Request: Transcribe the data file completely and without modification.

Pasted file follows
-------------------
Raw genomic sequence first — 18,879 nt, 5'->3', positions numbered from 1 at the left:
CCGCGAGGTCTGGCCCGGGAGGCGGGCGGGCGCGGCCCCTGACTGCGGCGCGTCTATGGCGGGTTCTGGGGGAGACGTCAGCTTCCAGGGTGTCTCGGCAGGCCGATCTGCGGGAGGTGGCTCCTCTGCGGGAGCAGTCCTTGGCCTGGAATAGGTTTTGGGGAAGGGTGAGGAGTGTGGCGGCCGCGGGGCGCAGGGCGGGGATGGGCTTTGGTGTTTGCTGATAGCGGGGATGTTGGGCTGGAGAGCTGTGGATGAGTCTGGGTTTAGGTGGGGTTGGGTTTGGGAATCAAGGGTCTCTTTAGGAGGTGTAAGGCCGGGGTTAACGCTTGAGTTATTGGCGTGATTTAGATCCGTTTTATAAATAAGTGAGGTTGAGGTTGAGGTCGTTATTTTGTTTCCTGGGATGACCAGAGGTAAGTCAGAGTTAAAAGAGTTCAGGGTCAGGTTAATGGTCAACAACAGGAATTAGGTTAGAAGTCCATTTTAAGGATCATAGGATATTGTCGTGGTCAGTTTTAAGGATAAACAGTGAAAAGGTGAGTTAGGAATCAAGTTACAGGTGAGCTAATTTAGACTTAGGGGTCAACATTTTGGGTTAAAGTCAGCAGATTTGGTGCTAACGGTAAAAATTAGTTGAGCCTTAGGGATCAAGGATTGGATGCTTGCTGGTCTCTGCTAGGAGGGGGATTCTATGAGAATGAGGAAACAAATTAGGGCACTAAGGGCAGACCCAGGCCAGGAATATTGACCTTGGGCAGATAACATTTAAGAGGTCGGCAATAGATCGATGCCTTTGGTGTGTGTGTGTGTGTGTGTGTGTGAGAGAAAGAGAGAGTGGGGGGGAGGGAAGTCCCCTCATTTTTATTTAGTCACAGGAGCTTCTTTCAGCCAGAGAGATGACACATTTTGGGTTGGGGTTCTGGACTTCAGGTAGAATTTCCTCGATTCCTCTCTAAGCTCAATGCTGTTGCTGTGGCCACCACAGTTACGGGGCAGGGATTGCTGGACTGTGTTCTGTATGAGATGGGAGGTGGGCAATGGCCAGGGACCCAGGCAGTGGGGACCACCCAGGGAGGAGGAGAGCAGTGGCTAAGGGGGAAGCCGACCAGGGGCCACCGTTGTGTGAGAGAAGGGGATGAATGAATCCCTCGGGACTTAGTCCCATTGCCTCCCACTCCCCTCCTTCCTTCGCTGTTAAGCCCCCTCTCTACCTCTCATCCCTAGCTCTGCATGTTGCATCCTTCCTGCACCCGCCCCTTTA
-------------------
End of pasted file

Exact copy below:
Raw genomic sequence first — 18,879 nt, 5'->3', positions numbered from 1 at the left:
CCGCGAGGTCTGGCCCGGGAGGCGGGCGGGCGCGGCCCCTGACTGCGGCGCGTCTATGGCGGGTTCTGGGGGAGACGTCAGCTTCCAGGGTGTCTCGGCAGGCCGATCTGCGGGAGGTGGCTCCTCTGCGGGAGCAGTCCTTGGCCTGGAATAGGTTTTGGGGAAGGGTGAGGAGTGTGGCGGCCGCGGGGCGCAGGGCGGGGATGGGCTTTGGTGTTTGCTGATAGCGGGGATGTTGGGCTGGAGAGCTGTGGATGAGTCTGGGTTTAGGTGGGGTTGGGTTTGGGAATCAAGGGTCTCTTTAGGAGGTGTAAGGCCGGGGTTAACGCTTGAGTTATTGGCGTGATTTAGATCCGTTTTATAAATAAGTGAGGTTGAGGTTGAGGTCGTTATTTTGTTTCCTGGGATGACCAGAGGTAAGTCAGAGTTAAAAGAGTTCAGGGTCAGGTTAATGGTCAACAACAGGAATTAGGTTAGAAGTCCATTTTAAGGATCATAGGATATTGTCGTGGTCAGTTTTAAGGATAAACAGTGAAAAGGTGAGTTAGGAATCAAGTTACAGGTGAGCTAATTTAGACTTAGGGGTCAACATTTTGGGTTAAAGTCAGCAGATTTGGTGCTAACGGTAAAAATTAGTTGAGCCTTAGGGATCAAGGATTGGATGCTTGCTGGTCTCTGCTAGGAGGGGGATTCTATGAGAATGAGGAAACAAATTAGGGCACTAAGGGCAGACCCAGGCCAGGAATATTGACCTTGGGCAGATAACATTTAAGAGGTCGGCAATAGATCGATGCCTTTGGTGTGTGTGTGTGTGTGTGTGTGTGAGAGAAAGAGAGAGTGGGGGGGAGGGAAGTCCCCTCATTTTTATTTAGTCACAGGAGCTTCTTTCAGCCAGAGAGATGACACATTTTGGGTTGGGGTTCTGGACTTCAGGTAGAATTTCCTCGATTCCTCTCTAAGCTCAATGCTGTTGCTGTGGCCACCACAGTTACGGGGCAGGGATTGCTGGACTGTGTTCTGTATGAGATGGGAGGTGGGCAATGGCCAGGGACCCAGGCAGTGGGGACCACCCAGGGAGGAGGAGAGCAGTGGCTAAGGGGGAAGCCGACCAGGGGCCACCGTTGTGTGAGAGAAGGGGATGAATGAATCCCTCGGGACTTAGTCCCATTGCCTCCCACTCCCCTCCTTCCTTCGCTGTTAAGCCCCCTCTCTACCTCTCATCCCTAGCTCTGCATGTTGCATCCTTCCTGCACCCGCCCCTTTA